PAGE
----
When an ultrasound during my fifth month of pregnancy indicated that I was carrying a healthy baby girl, I was ecstatic. The euphoria never dulls, especially when we all tend to indulge in wishful thinking that lightening doesn't strike twice within the same family.
The shock and disbelief when my daughter was born with two major anomalies was staggering. First, our newfound mistrust of modern medical technology. My baby's organs were closely monitored in utero during that sonogram. Everything appeared as should be. Then, we were again thrown into that 'club' of parents being put to test...special test...and for us this was the second strike of lightening.
Boruch Hashem, I breathe a deep sigh of relief as I am typing these words, for I now know that she is 'fixed' and perfect KA'H, and we are putting this difficult experience behind us. But, just a few months ago I didn't feel relieved. I felt distraught and frightened. My family and I experienced three months of mental and physical torture, just waiting to see ourselves out of the crisis.
During this period I did a lot of self-introspection. I also met lots of people and lots of sick children. One day an interesting thought found its way into the recesses of my brain. We were going through much greater difficulty with this baby than we did after Moishey was born. Moishey came home 48 hours after his birth, had his bris at 2.5 weeks of age (because of jaundice and low birth weight) and did all the normal and not-so-normal (colic) infant things that he was supposed to. And yet, there were people who were whispering behind us and around us about our refusal to give up our baby. He had Down syndrome! Why keep him?
Now, here I was, with a mentally intact baby B'H, who was very ill. For three months I was travelling every single morning (real early!) and returning late evenings, to and from the hospital. Some days, I did not see my younger children at home during their waking hours, only getting to kiss them while they slept. Purim and Pesach were spent shuttling between home and hospital, the joy of those days hard to come by. I still remember so vividly, as I was standing in my kitchen on Erev Pesach, preparing the special foods for the 'seder', the tears were pouring down my cheeks. We had re-admitted my baby the previous night to the hospital, this time to a medical facility much farther away from our home, and here we were preparing for a three and a half day Yom Tov (Yom Tov went straight into Shabbos). As I stood there, my shoulders shaking uncontrollably, my body wracked by sobs, I told my family, "I can now make salt water for the whole town."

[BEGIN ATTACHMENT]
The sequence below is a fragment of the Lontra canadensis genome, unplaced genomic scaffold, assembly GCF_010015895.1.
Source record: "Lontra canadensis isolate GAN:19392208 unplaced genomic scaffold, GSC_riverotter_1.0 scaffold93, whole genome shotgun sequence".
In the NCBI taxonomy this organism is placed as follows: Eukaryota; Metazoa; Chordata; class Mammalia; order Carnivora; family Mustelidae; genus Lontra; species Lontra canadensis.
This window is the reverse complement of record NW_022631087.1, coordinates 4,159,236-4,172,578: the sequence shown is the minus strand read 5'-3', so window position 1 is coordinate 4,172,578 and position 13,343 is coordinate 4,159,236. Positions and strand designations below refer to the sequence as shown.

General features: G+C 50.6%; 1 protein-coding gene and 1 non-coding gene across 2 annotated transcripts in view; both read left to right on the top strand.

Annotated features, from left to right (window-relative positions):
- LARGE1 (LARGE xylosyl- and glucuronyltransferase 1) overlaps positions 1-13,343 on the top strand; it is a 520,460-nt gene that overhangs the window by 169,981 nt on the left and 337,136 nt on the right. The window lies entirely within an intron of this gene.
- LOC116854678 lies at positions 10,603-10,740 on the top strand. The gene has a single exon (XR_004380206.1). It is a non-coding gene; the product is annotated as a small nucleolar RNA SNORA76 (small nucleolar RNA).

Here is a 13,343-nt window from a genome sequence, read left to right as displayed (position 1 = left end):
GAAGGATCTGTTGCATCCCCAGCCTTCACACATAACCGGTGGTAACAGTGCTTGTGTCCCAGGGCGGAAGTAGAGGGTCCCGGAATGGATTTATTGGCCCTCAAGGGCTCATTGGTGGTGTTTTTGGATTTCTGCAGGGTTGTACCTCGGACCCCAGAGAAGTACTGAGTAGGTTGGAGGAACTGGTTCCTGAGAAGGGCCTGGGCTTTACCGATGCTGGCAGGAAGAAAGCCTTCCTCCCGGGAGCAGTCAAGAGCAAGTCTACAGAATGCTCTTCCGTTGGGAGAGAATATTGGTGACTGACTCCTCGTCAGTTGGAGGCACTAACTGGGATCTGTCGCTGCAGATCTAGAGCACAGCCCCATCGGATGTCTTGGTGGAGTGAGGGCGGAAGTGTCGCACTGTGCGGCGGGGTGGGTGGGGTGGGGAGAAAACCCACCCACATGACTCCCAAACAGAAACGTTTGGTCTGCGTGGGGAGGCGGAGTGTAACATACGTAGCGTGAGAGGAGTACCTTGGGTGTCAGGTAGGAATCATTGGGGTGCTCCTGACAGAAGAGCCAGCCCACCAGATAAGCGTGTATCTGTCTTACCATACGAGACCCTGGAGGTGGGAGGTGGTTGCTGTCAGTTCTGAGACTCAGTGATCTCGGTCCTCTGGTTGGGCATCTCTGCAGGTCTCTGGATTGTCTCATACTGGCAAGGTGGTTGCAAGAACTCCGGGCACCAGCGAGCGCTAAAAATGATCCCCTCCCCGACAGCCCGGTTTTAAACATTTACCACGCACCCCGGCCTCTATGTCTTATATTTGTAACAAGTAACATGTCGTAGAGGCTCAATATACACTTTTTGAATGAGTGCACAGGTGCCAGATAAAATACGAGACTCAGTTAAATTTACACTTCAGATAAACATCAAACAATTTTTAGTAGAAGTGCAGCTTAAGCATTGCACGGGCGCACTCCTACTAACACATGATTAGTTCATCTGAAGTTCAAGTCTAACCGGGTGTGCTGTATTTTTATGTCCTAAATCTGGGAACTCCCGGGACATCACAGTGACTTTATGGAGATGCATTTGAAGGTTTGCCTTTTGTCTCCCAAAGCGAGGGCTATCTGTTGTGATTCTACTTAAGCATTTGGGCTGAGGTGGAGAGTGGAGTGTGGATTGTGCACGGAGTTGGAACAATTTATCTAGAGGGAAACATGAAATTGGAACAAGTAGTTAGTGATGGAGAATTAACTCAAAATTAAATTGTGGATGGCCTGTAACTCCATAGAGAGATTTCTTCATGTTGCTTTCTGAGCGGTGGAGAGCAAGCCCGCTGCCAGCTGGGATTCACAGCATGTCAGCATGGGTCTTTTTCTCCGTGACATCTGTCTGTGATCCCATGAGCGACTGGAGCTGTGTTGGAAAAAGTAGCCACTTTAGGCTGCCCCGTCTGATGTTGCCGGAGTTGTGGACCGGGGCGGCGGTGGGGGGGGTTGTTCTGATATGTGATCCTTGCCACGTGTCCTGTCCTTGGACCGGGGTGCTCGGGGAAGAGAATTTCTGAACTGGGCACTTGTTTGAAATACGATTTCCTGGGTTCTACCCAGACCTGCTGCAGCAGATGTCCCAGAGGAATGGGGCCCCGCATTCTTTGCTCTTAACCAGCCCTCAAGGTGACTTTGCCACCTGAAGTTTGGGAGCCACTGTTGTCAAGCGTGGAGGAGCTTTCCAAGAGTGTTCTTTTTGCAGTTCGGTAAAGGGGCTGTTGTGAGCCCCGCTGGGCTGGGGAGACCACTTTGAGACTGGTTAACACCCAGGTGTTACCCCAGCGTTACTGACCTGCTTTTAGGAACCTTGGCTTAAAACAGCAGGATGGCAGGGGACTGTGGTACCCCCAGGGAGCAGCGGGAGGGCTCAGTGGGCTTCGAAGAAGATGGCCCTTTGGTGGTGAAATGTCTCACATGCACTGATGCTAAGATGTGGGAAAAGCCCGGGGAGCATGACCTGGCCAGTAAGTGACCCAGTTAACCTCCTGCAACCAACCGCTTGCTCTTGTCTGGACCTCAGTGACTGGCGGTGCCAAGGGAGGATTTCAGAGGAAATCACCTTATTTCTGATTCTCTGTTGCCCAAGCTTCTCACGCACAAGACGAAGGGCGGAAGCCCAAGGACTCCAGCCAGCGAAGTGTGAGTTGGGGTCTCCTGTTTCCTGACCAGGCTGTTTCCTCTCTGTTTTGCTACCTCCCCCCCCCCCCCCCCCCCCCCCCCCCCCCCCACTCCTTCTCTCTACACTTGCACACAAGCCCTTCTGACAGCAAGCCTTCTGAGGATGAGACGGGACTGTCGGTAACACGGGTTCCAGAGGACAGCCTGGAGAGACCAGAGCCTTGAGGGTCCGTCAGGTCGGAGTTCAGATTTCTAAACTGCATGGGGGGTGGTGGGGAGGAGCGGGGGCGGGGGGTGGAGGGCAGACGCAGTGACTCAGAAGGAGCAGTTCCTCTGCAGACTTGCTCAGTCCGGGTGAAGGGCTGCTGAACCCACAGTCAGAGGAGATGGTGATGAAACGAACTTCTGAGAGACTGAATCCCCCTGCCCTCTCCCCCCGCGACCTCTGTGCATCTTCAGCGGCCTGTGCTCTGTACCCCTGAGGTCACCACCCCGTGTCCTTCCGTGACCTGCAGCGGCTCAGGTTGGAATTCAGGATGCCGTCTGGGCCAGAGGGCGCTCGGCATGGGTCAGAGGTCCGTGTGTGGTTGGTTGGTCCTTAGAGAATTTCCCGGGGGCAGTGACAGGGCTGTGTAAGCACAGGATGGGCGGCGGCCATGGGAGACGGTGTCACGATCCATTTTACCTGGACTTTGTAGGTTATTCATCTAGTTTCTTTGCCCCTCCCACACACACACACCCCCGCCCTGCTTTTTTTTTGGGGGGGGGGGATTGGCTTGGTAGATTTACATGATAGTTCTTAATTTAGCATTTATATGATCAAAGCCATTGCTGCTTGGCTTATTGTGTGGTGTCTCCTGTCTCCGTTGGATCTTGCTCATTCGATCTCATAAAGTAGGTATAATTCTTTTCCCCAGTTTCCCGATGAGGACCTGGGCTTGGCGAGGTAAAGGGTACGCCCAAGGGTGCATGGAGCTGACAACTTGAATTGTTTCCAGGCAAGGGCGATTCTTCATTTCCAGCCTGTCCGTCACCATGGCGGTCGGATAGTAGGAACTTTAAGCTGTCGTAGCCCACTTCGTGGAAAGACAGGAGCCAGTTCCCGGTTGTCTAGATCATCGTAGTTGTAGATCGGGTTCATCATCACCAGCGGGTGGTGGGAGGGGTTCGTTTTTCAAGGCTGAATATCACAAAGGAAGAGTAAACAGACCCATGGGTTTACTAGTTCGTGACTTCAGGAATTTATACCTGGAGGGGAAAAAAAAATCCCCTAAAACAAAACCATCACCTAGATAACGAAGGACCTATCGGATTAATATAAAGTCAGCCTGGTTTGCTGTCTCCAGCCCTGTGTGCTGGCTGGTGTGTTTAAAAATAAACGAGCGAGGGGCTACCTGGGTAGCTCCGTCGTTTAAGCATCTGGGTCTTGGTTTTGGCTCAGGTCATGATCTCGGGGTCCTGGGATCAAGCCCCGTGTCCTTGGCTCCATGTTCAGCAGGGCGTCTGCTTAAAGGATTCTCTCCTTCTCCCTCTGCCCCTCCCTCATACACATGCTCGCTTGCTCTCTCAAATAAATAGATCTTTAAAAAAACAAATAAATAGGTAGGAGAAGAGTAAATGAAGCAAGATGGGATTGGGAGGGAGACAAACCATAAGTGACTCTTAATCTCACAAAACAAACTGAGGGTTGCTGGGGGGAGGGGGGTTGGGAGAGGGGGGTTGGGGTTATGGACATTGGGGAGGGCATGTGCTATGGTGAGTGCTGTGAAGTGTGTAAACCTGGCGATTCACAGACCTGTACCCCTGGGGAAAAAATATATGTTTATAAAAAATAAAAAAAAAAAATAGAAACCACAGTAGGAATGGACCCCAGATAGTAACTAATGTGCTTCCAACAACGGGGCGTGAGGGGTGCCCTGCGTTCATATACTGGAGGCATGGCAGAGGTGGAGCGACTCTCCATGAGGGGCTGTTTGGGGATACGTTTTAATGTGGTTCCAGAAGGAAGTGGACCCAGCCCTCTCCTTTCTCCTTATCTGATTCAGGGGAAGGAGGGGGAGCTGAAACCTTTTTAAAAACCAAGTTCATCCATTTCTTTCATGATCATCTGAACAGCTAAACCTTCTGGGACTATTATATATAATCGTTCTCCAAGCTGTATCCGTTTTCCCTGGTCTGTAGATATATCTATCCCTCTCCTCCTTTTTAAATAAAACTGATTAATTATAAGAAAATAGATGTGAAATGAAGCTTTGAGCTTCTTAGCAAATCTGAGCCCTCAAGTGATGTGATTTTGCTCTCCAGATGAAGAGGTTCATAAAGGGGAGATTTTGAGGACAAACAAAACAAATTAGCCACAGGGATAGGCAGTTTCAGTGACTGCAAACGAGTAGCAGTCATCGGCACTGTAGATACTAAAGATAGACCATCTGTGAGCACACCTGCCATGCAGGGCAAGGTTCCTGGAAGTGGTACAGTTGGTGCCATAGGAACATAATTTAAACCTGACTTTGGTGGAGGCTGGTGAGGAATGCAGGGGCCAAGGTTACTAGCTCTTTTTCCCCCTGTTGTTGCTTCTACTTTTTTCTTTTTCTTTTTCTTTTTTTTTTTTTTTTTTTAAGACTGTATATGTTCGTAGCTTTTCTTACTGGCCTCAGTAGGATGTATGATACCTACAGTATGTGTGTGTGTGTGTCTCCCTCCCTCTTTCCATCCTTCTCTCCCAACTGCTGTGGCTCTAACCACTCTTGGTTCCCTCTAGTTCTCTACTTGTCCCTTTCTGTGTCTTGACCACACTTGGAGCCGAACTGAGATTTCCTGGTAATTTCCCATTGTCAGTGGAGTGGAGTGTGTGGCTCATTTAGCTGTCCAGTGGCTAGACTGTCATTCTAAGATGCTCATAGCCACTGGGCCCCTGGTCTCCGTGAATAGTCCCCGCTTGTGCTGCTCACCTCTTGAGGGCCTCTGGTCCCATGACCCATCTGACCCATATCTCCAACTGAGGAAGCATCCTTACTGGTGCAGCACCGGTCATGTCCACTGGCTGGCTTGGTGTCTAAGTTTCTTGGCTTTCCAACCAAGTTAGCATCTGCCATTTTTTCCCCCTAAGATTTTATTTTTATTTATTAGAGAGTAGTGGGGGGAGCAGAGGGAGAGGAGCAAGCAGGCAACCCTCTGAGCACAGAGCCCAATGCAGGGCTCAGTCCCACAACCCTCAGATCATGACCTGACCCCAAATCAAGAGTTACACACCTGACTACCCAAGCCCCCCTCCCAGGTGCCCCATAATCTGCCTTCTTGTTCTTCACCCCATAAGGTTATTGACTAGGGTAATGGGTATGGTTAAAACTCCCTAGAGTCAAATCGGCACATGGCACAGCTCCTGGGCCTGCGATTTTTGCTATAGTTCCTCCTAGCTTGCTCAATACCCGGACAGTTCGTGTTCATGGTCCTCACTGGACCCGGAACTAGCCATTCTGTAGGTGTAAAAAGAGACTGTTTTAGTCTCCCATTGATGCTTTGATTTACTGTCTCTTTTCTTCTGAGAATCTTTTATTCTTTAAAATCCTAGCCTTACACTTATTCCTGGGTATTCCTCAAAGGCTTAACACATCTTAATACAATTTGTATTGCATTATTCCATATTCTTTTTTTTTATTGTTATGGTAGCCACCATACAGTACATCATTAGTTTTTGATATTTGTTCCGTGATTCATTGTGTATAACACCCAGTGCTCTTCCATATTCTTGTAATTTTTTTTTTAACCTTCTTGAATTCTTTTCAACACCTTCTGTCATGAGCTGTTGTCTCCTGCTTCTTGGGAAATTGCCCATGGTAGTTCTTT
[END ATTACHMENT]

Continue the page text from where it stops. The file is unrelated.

Did we ever entertain the option of not bringing our baby home? After all, 'our family was suffering.' I 'wasn't coping.' The answer is obvious. Moishey has mental retardation. This baby doesn't. Therefore, Moishey does not deserve to live at home with his biological family, because 'he will be too difficult on us'. This baby, whose myriad medical issues made life hell for three months for us, has the potential to get 100%'s on her school tests, therefore she belongs home with her family.(Incidentally, Moishey has received a 100% on every single one of his tests that he has had in yeshiva, so far!) All of our children belong with their families. To advise giving up children because of 'their difficult care' is a smokescreen. It is really society's way of saying, "Don't accept a child with mental retardation." I have witnessed situations where 'normal' children have medical issues that make Down syndrome look like ice cream. Nobody gives up those kids. Has anybody ever heard of a child with cancer being given up for foster care or adoption because its care was too taxing on the family? Let's get real!
Childrearing was never meant to be easy. But, oh! How great the rewards!
This article first appeared in issue #12 of Down Syndrome Amongst Us